Icelandic Sheepdog Breeders with Puppies for Sale

Icelandic Sheepdog Information

Breed Group: Herding
Picture of an Icelandic Sheepdog
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Originating in Scandinavia, the Iceland Sheepdog is a spitz breed. During the 19th century over 75% of this breed was destroyed by canine distemper and the plague. As Iceland's only native dog, this breed is considered to be one of the oldest breeds in the world.
The Iceland Sheepdog is strong, robust, and well-built. They are highly regarded for their herding and guarding abilities. This breed is one of stamina and endurance. Iceland Sheepdog's are able to work on any type of terrain and in any type of weather. They possess a happy and gentle expression.

Does your Icelandic Sheepdog bark, howl, and cry whenever you leave the house? Separation anxiety is extreme anxiety experienced by your dog when you are away from him.
A loyal, loving, and hard working breed, the Iceland Sheepdog is active, alert, and energetic. This breed is affectionate, gentle, and friendly. Iceland Sheepdog's do well with children and other pets. They are typically non-aggressive unless they sense danger. They form close attachments to their family and do not do well if left alone for extended periods of time.
The Iceland Sheepdog requires occasional brushing as this will minimize loose and dead hair. Dew claw nails must be regularly trimmed. Bathing should only be done when absolutely necessary.

If your dog is displaying behavior uncharacteristic of his normal actions, call the Vet.
The Iceland Sheepdog is a double coat breed. The coat presents in either short or long length. The outer coat is weather-proof, thick, coarse, and straight. The under coat is soft, thick, and dense. This breed is a constant shedder that sheds heavily twice a year.
The Iceland Sheepdog is intelligent, quick to learn, and eager to please. Basic obedience is recommended. The Iceland Sheepdog breed does not respond to harsh or heavy-handed methods. Training must be done with fairness, firmness, and consistency. Teaching your dog to sit, lie down, and stay is vital to the training of your new puppy. There are several accepted methods of house training your new Icelandic Sheepdog puppy. Consider crate training if you need to adapt your dog to a safe and confined environment for various safety and comfort reasons.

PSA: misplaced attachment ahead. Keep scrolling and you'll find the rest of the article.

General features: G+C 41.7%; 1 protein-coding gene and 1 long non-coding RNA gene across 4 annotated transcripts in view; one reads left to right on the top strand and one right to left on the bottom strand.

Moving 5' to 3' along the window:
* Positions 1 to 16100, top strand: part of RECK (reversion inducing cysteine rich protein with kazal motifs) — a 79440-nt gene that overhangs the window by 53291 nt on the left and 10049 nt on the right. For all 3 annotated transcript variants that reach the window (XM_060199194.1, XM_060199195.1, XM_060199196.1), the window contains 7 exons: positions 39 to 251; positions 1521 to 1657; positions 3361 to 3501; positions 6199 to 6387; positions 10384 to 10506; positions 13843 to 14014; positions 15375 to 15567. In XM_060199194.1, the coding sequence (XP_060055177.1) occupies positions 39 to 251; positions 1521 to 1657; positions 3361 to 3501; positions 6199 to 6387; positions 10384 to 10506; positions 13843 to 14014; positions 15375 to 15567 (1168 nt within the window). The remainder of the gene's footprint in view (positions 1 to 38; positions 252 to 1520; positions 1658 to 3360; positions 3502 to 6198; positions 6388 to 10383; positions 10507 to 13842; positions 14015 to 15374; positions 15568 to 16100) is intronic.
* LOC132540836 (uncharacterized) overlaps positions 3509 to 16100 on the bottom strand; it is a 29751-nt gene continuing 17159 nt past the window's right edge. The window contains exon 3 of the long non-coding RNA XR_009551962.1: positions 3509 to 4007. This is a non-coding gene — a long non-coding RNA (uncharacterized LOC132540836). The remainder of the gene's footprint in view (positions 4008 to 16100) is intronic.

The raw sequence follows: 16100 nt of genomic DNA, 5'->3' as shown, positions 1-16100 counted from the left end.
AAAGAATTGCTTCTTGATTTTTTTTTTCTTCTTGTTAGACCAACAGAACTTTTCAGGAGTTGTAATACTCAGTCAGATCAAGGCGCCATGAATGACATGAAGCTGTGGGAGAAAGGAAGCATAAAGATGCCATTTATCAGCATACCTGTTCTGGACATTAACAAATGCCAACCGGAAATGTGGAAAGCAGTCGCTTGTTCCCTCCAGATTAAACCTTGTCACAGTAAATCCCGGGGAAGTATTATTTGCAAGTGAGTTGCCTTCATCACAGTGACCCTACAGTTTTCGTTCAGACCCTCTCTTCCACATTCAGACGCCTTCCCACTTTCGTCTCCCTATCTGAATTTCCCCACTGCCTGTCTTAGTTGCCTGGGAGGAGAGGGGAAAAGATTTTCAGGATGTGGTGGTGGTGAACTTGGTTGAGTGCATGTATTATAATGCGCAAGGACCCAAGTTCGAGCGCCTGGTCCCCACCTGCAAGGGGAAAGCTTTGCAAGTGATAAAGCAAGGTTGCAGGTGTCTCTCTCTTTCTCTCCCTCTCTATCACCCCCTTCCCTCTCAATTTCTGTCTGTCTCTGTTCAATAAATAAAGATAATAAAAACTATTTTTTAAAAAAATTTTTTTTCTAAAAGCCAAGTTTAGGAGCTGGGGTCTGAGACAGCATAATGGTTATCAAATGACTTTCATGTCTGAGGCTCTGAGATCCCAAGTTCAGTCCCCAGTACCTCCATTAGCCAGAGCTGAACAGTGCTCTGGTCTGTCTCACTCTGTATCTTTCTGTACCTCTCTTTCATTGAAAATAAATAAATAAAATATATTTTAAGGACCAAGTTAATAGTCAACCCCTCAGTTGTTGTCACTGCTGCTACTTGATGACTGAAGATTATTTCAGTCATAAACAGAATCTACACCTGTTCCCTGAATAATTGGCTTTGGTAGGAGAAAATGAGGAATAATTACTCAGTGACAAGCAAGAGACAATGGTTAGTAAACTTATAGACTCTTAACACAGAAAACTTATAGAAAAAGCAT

The Iceland Sheepdog breed is not recommended for apartment living. They require an inordinate amount of exercise, activity, and family interaction. The Iceland Sheepdog requires a rural setting with room to roam and a job to do. Socialization is one of the single most important things you can do for your puppy.
Male: 25-30; Female: 20-25 lbs
Male: 18; Female: 16 inches
Golden Sable, Sandy Yellow, Red, Black/White/Tan, Black and White
Grooming Needs:
Exercise Needs:
Good With Dogs:
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About Icelandic Sheepdogs

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Anonymous asked:
Do Iceland Sheepdogs have any health issues? What common ailments affect this breed?



The Iceland Sheepdogs do not have any common health problems. They are known for a fairly healthy breed.


They're fairly healthy, but they can develop health problems such as any breed can. Three diseases that can affect them are hip dysplasia, elbow dysplasia, and patellar luxation.

Anonymous asked:
I know this says that Iceland Sheepdogs are really good with other dogs, but I wanted to get another opinion, are they really good with other dogs? And, are they easy to train?



Iceland Sheepdogs are great with other dogs and very easy to train because they rarly disobey or disrespct their owner.


I have 2 Icelandics and they are great with other dogs. It's a really good idea to socialize them on a regular basis to ensure they aren't aggressive to other dogs or people. Invest in an "FURanator" as they do shed their under coats. Groom them regularly. Iceland Sheepdogs are easy to train, but they need to be worked/exercised.

Anonymous asked:
Do the Iceland Sheepdogs bark?



Yes, Iceland Sheepdogs are known for their barking, but you can train them not to bark.


I am an expat living in Maine and breeding Iceland Sheepdogs - gorgeous dogs. I know quarantine laws in Australia are harsh, but it is worth looking at what is actually involved. Dogs from a reputable breeder are healthy and come from excellent stock. Veterinary care is vastly cheaper here than in Australia and is not something that is skipped by reputable breeders.

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Updated: 6/23/2017